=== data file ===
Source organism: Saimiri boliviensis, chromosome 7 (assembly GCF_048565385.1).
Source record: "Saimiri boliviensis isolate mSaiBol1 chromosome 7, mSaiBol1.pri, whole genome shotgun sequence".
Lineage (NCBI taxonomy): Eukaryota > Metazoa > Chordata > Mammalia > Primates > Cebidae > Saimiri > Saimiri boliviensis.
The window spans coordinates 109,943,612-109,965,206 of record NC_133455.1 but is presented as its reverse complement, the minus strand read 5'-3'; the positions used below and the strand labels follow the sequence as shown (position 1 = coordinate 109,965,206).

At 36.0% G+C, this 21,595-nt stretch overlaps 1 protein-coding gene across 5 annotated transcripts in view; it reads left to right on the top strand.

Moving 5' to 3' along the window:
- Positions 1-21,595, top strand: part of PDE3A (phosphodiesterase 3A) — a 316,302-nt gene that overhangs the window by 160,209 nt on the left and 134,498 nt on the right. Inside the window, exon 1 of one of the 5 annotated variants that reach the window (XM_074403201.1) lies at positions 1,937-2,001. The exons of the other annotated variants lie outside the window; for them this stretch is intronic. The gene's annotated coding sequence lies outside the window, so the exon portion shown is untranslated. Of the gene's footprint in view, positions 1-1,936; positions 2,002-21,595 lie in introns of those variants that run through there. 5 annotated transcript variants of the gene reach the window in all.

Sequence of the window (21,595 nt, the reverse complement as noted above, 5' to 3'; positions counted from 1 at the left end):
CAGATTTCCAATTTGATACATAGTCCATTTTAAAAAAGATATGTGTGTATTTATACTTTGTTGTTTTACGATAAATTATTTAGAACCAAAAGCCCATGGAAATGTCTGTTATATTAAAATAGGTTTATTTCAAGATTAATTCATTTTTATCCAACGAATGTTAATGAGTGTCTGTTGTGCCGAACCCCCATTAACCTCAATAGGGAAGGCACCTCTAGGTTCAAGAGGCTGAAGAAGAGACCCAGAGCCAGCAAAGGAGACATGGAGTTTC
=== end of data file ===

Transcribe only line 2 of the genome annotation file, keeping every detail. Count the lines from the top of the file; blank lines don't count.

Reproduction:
Source record: "Saimiri boliviensis isolate mSaiBol1 chromosome 7, mSaiBol1.pri, whole genome shotgun sequence".